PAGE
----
Foreign companies operating in Australia could soon be subject to the Privacy Act even if they do not collect or hold citizen data “directly from a source in Australia” under new laws that also propose significantly higher penalties for data breaches.
Attorney-General Mark Dreyfus introduced the Privacy Legislation Amendment (Enforcement and Other Measures) Bill 2022 to Parliament on Wednesday, having foreshadowed the changes over the weekend.
At almost the same time, Medibank revealed the scale of its data breach was far worse than first anticipated, with all 3.9 million customers served by the health insurer and its subsidiaries potentially compromised.
The bill will amend the Privacy Act to raise the maximum penalty of serious or repeated breaches from $2.22 million to $50 million or three-times the value of any benefit obtained through the misuse of information, whatever if greater.
If the value of the data cannot be determined, the firm will be fined 30 per cent of its adjusted turnover in the relevant period.
Mr Dreyfus said the amendments will help ensure “Australia’s privacy laws remain fit for purpose in a globalised world”.
“To ensure the Privacy Act can be enforced against global technology companies who may process Australians’ information on servers offshore, the Bill will amend the Act’s extraterritoriality provisions,” he said.
“This will mean that even if foreign organisations do not collect or hold Australians’ information directly from a source in Australia, they must still meet the obligations under the Privacy Act so long as they ‘carry on a business’ in Australia.”
Further, firms affected by eligible data breaches involving Australian data held offshore will be required to report these incidents under the Notifiable Data Breach scheme introduced in 2018.
The amendments come as global tech companies clash with Australian governments on the prospect of data localisation.
Other additional powers that will be conferred to the Australian Information Commissioner include an expansion of the declarations that can be made at the conclusion of an investigation, new powers to conduct assessments, new infringement notice powers to penalise entities that fail to provide information, and a strengthening of the notifiable data breaches scheme.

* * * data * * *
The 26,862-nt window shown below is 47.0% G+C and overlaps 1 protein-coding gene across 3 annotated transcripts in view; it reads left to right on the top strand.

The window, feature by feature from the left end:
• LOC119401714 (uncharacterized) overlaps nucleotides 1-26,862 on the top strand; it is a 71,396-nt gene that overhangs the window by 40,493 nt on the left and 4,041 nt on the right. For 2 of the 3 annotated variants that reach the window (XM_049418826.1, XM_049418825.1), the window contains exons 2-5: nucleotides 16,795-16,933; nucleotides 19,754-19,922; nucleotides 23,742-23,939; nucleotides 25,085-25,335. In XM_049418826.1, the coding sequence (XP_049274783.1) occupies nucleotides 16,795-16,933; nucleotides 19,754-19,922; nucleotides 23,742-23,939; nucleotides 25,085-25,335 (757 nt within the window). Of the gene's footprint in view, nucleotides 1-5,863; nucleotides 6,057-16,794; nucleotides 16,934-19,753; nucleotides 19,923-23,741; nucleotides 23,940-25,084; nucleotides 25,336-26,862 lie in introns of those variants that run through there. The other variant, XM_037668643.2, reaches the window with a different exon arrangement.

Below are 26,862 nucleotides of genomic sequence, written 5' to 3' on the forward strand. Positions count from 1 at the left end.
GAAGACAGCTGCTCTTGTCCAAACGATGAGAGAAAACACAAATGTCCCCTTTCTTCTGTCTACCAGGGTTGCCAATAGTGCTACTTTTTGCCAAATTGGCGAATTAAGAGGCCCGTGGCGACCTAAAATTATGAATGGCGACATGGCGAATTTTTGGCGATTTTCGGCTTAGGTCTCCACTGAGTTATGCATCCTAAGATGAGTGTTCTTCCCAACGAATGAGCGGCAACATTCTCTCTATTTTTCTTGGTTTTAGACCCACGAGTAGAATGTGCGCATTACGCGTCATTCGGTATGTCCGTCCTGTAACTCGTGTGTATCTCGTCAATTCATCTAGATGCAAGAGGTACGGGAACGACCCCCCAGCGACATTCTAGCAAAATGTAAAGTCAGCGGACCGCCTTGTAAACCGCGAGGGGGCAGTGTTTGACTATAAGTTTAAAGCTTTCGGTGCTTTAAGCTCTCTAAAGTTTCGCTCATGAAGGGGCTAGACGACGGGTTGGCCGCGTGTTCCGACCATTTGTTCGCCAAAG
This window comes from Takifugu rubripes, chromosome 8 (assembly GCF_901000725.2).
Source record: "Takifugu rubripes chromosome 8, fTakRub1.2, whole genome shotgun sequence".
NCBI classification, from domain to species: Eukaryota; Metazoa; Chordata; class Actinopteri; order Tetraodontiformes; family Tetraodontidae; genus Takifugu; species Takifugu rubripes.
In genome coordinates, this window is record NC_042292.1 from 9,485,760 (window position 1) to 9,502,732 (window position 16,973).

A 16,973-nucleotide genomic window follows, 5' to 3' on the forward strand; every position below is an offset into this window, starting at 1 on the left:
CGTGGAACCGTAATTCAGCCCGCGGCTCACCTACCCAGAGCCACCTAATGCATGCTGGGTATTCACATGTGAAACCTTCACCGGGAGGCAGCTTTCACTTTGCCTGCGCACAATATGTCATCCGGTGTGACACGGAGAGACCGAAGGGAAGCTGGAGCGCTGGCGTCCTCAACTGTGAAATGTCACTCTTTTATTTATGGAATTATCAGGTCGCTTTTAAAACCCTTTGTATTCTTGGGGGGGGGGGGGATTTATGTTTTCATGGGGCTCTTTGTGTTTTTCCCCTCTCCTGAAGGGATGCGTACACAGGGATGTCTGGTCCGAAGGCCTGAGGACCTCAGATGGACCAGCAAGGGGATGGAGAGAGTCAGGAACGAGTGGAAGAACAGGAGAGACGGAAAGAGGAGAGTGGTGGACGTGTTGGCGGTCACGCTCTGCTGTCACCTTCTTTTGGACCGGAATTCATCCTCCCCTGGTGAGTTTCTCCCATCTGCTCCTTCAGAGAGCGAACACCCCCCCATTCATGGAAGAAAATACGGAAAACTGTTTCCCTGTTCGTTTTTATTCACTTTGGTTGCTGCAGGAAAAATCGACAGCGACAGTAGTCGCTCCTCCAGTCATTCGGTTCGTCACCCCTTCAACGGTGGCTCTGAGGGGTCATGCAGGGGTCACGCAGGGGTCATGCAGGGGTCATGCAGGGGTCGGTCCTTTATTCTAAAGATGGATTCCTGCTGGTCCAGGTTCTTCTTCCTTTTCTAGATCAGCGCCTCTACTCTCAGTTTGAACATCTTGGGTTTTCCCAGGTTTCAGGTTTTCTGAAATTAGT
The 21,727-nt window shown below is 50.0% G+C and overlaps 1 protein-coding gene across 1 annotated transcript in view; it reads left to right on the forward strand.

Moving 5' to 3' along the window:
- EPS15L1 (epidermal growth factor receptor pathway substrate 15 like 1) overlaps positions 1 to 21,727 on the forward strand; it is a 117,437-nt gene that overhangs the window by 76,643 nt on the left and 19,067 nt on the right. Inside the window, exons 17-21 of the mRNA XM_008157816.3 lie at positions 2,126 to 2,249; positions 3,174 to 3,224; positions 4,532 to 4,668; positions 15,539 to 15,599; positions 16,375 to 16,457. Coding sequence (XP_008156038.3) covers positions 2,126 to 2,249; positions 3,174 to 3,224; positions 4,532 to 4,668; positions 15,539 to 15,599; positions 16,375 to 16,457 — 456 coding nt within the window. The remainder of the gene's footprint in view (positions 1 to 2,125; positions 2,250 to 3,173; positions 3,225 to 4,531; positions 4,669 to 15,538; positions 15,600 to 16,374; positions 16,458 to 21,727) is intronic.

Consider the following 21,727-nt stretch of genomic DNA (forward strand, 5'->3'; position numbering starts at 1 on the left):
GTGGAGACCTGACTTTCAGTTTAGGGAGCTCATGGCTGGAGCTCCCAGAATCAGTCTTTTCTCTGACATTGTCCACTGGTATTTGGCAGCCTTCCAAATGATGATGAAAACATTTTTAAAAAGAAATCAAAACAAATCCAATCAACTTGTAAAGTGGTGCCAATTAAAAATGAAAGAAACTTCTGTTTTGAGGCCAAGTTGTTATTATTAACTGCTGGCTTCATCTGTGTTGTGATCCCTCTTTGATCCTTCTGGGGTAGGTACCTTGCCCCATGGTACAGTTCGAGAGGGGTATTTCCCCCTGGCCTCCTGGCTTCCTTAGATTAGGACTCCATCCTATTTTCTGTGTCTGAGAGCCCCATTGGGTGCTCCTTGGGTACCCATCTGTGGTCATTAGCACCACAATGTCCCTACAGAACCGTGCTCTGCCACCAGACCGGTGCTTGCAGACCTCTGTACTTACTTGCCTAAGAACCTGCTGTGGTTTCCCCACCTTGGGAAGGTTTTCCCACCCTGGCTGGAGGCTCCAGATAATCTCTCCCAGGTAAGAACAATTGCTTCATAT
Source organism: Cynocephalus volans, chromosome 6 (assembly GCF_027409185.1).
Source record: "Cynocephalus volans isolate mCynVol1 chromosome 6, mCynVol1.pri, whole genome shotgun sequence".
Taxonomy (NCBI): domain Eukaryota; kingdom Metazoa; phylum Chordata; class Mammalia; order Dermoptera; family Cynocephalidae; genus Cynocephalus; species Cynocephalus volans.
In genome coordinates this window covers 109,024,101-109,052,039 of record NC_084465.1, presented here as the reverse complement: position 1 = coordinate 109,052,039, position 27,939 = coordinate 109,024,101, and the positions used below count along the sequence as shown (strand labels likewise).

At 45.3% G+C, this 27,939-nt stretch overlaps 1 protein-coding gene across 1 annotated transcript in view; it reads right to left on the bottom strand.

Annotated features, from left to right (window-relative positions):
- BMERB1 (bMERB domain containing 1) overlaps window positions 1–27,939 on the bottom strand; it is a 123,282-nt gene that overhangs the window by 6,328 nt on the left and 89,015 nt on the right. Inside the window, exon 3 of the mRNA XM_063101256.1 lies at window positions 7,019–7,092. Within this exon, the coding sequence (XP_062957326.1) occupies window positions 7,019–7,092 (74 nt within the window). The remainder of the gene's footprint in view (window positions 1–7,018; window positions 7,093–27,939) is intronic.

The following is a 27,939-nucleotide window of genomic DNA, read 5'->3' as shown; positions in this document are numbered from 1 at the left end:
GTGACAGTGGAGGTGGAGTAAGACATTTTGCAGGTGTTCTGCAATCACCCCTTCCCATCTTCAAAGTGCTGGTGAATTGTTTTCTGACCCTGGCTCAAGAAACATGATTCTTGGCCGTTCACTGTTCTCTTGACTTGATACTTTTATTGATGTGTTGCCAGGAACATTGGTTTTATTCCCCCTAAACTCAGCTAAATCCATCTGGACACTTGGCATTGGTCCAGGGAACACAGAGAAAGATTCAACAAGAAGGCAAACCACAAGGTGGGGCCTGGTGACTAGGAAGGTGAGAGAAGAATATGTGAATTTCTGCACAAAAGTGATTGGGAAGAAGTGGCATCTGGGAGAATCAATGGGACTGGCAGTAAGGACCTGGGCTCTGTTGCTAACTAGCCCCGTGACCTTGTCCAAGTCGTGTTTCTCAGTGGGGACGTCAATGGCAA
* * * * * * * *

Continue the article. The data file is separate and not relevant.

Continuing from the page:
Home Affair Minister Clare O’Neil flagged increased penalties for data breaches in the wake of the Optus compromise last month that affected the data of almost 10 million Australians. While most had some personal details compromised, around 2.1 million people had their ID documents compromised, including 43,000 Medicare card numbers.
Since then, Medibank has disclosed an equally significant data breach affecting its customers, which was initially thought to be limited to international student customers and those under the ahm brand.
On Wednesday, the health insurer confirmed that the personal data and significant amounts of health claims data from all 3.9 million customers were accessible to the cyber criminal.
The health claims data includes where medical services were received, and codes relating to diagnoses and procedures. Other data stolen by the criminal includes Medicare numbers and policy numbers, and “data related to credit card security”.
The Australian Federal Police is currently investigating the breach.
To boost coordination of agencies across the federal government, state and territory governments and private sector stakeholders, in response to the data breach, Home Affairs minister Clare O’Neil activated the National Coordination Mechanism over the weekend. The emergency management tool was instituted in response to the COVID-19 pandemic.
Cybercrime, formerly the responsibility of the Home Affairs minister, was added to the ministerial responsibilities of the Attorney-General earlier this month through an Administrative Arrangements Order.
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